Sunday, May 20, 2007

From Gaza to the Wall

In the the West Bank town of Beit Ummar Palestinians are rather ashamed and disturbed with what is taking place between their brothers in Gaza. Many West Bank residence feel a total disconnect with Gazans, they are separated by Israeli checkpoints and borders that are inaccessible for a majority of Palestinians. These borders have driven a wedge between these two communities that are one people. It is the more obvious of the two examples of Israeli’s strategy of Conquer and Divide being utilized to fragment and divide Palestinians between each other, West Bank from Gaza, Hamas from Fatah, exiles outside of Palestine from Palestinians within.

Abu Louai kept repeating how depressed Palestinians are, there is so little hope, such a bleak outlook for the future, he told me, "compared to Gaza at least here in Beit Ummar we have work." In Om Salamona near Beit Ummar ongoing efforts are taking place to demonstrate the building of the wall there. Just this week I understood why Palestinians are calling this the third Nakba, catastrophe, because it is the third time that their land is being annexed by Israel. First in 1948, then 1967 and today its ongoing. In Om Salamona land is being lost yesterday, today and tomorrow as the Israeli bulldozers build on land that is not theirs, in order to wall off further land that is not theirs. And all our friendly Western institutions sit by writing reports that have no teeth says Amira Hass an Israeli journalist living in Ramallah.

“In 2002, following the release of a report on the impact of Israel's closure policy, the previous World Bank representative in the occupied territories, Nigel Roberts, praised the Palestinian society's endurance and suggested that any Western society would have collapsed had it undergone an economic disaster similar to that experienced in the territories. Today, five years after that report's warnings and pleas, Palestinian society's collapse is more worrying than ever - primarily in the Gaza Strip and Nablus, which not coincidentally are the areas facing the harshest Israeli siege.”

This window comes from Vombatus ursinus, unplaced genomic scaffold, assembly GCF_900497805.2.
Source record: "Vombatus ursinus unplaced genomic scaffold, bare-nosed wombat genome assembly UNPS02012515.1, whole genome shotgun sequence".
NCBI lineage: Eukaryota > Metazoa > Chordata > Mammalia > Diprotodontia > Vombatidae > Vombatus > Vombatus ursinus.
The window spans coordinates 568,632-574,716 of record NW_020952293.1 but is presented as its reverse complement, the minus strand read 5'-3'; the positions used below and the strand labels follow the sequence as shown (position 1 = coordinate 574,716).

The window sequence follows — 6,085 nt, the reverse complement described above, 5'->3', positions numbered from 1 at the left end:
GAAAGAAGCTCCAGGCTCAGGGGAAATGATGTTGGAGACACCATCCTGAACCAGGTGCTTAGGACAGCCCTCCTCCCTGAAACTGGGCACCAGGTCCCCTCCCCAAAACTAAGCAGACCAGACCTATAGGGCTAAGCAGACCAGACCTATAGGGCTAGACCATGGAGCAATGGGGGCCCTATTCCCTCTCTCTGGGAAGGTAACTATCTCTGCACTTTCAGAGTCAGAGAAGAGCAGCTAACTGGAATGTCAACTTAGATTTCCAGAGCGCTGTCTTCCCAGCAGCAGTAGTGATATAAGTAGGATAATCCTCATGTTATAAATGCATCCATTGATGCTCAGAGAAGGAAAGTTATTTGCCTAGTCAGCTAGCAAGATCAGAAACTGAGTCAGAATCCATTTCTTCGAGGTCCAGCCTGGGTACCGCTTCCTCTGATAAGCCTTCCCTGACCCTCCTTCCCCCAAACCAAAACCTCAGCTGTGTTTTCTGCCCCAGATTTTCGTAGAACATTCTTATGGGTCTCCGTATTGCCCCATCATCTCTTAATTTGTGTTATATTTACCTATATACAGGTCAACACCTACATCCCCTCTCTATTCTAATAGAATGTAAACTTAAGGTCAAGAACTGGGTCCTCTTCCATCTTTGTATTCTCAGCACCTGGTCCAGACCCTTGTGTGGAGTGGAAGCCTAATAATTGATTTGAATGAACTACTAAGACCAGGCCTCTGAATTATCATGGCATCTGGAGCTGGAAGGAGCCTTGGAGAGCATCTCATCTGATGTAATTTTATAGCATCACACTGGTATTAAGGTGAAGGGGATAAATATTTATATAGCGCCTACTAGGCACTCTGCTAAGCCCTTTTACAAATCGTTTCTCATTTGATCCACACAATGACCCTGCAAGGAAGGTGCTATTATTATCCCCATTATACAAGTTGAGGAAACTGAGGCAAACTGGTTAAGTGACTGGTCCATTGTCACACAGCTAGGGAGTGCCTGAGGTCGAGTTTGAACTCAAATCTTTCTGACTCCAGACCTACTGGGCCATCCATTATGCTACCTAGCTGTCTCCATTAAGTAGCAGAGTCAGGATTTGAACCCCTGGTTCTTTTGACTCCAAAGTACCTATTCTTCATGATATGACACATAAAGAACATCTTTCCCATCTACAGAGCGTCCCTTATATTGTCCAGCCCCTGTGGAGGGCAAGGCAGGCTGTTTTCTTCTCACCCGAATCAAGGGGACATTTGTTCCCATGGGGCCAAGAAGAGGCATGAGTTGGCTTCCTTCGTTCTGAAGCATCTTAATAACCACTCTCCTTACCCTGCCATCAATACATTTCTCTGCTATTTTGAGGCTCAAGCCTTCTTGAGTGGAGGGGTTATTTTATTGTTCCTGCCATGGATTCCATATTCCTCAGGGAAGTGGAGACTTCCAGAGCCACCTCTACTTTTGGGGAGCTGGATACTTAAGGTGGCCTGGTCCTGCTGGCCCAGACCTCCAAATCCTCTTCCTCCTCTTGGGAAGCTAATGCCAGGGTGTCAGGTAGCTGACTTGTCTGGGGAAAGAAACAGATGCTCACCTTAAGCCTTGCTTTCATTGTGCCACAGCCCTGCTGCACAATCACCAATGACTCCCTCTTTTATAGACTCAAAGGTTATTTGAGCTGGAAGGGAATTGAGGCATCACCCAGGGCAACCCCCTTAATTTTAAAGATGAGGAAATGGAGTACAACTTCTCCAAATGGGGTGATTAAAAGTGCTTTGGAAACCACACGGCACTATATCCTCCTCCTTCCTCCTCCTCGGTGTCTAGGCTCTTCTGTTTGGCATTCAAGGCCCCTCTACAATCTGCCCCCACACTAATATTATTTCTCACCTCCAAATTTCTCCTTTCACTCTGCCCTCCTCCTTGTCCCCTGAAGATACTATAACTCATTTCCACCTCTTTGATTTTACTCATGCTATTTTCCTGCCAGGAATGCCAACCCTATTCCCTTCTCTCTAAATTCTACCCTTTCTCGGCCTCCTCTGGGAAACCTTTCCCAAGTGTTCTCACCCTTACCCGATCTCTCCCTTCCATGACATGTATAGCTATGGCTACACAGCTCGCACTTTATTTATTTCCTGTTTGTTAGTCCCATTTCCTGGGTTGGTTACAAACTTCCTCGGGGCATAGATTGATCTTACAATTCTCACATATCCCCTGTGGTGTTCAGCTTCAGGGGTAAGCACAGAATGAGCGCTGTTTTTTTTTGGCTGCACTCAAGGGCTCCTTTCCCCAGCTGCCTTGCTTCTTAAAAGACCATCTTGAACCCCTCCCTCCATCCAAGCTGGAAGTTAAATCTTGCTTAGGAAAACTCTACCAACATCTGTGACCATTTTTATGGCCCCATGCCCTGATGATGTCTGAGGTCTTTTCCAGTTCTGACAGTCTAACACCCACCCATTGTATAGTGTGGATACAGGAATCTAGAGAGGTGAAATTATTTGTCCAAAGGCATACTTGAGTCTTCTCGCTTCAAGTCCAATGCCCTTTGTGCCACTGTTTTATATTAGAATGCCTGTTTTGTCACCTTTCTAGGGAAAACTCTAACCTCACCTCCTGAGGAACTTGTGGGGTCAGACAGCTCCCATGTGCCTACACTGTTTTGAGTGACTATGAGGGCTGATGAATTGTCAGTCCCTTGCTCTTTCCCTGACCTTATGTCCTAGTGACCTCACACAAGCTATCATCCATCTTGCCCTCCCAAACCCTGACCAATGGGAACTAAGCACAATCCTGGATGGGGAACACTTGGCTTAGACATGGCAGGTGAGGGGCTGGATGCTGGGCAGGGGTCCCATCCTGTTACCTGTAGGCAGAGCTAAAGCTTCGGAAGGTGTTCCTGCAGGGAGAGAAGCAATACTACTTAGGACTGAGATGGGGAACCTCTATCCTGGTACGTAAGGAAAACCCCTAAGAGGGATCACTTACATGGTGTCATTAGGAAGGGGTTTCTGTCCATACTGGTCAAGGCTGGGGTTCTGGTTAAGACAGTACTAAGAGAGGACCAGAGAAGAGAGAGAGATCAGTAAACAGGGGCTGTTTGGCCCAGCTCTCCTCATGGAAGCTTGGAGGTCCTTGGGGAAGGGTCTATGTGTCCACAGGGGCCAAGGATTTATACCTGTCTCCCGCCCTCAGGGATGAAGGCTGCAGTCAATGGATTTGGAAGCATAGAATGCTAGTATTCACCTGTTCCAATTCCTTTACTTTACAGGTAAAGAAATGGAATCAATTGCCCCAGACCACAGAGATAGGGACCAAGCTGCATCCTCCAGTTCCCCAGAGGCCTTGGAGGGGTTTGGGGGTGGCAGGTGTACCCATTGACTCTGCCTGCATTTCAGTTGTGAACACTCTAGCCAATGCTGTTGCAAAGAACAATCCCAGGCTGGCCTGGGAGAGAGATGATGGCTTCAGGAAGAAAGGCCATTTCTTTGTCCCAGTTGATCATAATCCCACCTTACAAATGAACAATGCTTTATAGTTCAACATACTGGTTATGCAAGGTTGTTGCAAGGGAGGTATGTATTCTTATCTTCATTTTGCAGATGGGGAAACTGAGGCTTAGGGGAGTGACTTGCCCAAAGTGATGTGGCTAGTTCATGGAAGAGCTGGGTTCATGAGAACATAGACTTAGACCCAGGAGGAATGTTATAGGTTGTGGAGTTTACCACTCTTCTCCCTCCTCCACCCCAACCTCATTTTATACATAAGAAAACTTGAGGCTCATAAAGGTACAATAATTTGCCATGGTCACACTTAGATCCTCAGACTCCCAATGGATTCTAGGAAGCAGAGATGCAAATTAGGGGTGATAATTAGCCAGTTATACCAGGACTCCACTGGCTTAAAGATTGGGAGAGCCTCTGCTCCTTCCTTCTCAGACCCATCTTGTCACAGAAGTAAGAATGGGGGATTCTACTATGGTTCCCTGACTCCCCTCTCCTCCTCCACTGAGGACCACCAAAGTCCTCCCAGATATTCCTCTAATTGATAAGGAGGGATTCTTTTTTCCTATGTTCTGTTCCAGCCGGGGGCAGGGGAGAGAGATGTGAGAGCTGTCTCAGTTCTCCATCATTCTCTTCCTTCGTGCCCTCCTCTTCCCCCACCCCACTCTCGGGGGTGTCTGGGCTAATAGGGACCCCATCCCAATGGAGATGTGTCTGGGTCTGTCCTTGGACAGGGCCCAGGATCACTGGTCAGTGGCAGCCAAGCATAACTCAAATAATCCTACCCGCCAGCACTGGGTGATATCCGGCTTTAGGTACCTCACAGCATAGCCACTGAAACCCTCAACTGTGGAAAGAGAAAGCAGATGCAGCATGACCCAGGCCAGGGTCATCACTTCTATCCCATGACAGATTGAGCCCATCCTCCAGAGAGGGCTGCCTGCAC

“And why should Israel take into consideration the warnings of the World Bank when they have no teeth? The Western countries chose to punish the occupied with very concrete means - but not the occupier, which it sees as part of their Enlightened Civilization. They thus signal to Israel that it may adhere to the same policies whose impact the reports are warning against.”

In Gaza, Israel is imposing economic subjection is an unseen enemy, far away. In Om Salamona, a village just south of Bethlehem, the bulldozers are there in sight, the soldiers stand by their side as more and more land is unjustly confiscated from Palestinians. Here, the villagers are doing something about it, using non-violence.

On Friday Palestinian villagers, international and Israeli activists demonstrated the route of the wall, which runs right through Palestinian land. The army showed up en masse in opposition to any public efforts of disapproval of Israeli policies.

On Saturday a small field of a Palestinian family was planted with olive trees, where trees had been cut down by the Israeli army. The army again appeared, took lots of pictures, surrounded the activists and farmers and then disappeared. Later piles of stones and dirt were removed from a small road that leads to a farmers land. The Israeli army had blocked it preventing the farmer from cultivating his land; another form of collective punishment.

Unless the world speaks out, this will be the course of the wall around the town and villages of Bethlehem.

3 comments:

Anonymous said...

Thank you for this blog. I appreciate it very much.

Kim

Joe said...

Beit Umar is a strange ghost-like place. There are still businesses there - including textile factories and quarries, cement works etc - but they feel quite isolated from the Bethlehem district even though it is so close by.

Valencia said...

Good for people to know.

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